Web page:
Document Type


Date of Degree

Summer 2011

Degree Name

PhD (Doctor of Philosophy)

Degree In

Educational Policy and Leadership Studies

First Advisor

Helms, Lelia B

First Committee Member

Hamot, Greg

Second Committee Member

Henkin, Alan

Third Committee Member

Pascarella, Ernest

Fourth Committee Member

Hollingworth, Liz


The purpose of this study is to identify trends and issues related to college and university involvement in patent litigation. The study found 568 reported cases between 1980 through 2009. From this initial set of cases, detailed review identified 171 patent-related lawsuits involving a college or university. A three-pronged approach to analysis was then conducted. First, analysis focused on characteristics of the parties involved in litigation. Second, the types of patents at issue were analyzed. Third, the procedural and substantive results of the lawsuits were analyzed to identify patterns of activities which contributed to the university involvement in the lawsuit. The 85 universities identified in this study were most often public research universities suing corporations for infringement in order to protect their rights in a university-owned patent. These corporations were most frequently competitors of a corporation with whom the university had an existing licensing agreement. While most of the universities in this study were involved in only one lawsuit, a select few were involved in multiple lawsuits with five universities involved in one-fourth of the lawsuits in the cases identified. All the patents included in this study were utility patents, with pharmaceutical patents being the most common subject of litigation. About one-fourth of the lawsuits were decided for procedural reasons and more than one-third had indeterminate dispositions. When the court issued a substantive ruling, it was most often based on the technical requirements of patent law. When the universities' opposing party had an existing relationship with the university (patent licensees, research partner, faculty, staff, and students) the university was as often the plaintiff as it was the defendant. These cases provided the most salient lessons for university administrators looking to minimize the institution's risk of future patent litigation. The study concludes with recommendations focused on activities for a campus technology transfer office, as well as on ways to work with constituent groups of faculty, staff, and students to minimize the risk of future patent litigation.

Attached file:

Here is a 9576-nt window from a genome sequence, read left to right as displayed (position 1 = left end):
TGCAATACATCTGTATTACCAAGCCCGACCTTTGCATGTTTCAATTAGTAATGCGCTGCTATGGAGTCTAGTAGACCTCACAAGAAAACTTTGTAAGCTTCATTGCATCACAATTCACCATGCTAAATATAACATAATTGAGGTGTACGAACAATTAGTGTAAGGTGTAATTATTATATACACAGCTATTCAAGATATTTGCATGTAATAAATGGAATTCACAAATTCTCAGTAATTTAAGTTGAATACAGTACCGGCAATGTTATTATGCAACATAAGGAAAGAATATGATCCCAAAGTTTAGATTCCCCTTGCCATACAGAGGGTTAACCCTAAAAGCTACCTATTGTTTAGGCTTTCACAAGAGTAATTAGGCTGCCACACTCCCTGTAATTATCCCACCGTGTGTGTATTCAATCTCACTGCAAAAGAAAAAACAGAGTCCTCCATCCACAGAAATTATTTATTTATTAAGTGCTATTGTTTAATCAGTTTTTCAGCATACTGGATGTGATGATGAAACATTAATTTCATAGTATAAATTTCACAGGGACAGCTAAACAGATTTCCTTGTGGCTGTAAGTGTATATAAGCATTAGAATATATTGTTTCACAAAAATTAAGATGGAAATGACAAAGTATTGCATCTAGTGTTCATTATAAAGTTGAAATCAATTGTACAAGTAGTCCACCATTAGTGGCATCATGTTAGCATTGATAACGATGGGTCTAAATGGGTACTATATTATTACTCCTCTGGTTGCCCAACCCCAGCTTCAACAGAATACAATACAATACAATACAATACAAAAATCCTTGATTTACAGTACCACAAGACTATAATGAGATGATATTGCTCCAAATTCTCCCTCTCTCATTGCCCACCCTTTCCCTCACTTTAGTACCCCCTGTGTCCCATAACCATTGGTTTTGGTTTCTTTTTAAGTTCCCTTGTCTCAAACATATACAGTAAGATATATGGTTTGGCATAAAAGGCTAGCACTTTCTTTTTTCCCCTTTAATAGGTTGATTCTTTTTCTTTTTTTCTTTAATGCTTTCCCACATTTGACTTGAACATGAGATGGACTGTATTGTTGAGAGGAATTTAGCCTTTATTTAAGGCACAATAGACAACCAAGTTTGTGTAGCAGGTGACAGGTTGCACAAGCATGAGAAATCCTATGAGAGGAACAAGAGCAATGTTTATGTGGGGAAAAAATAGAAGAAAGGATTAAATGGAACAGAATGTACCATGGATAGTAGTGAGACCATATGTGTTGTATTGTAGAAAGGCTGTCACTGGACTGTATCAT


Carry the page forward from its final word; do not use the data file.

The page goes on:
college, intellectual property, lawsuit, litigation, patent, university


xvii, 229 pages


Includes bibliographical references (pages 216-229).


Copyright 2011 Maria Teresita Barker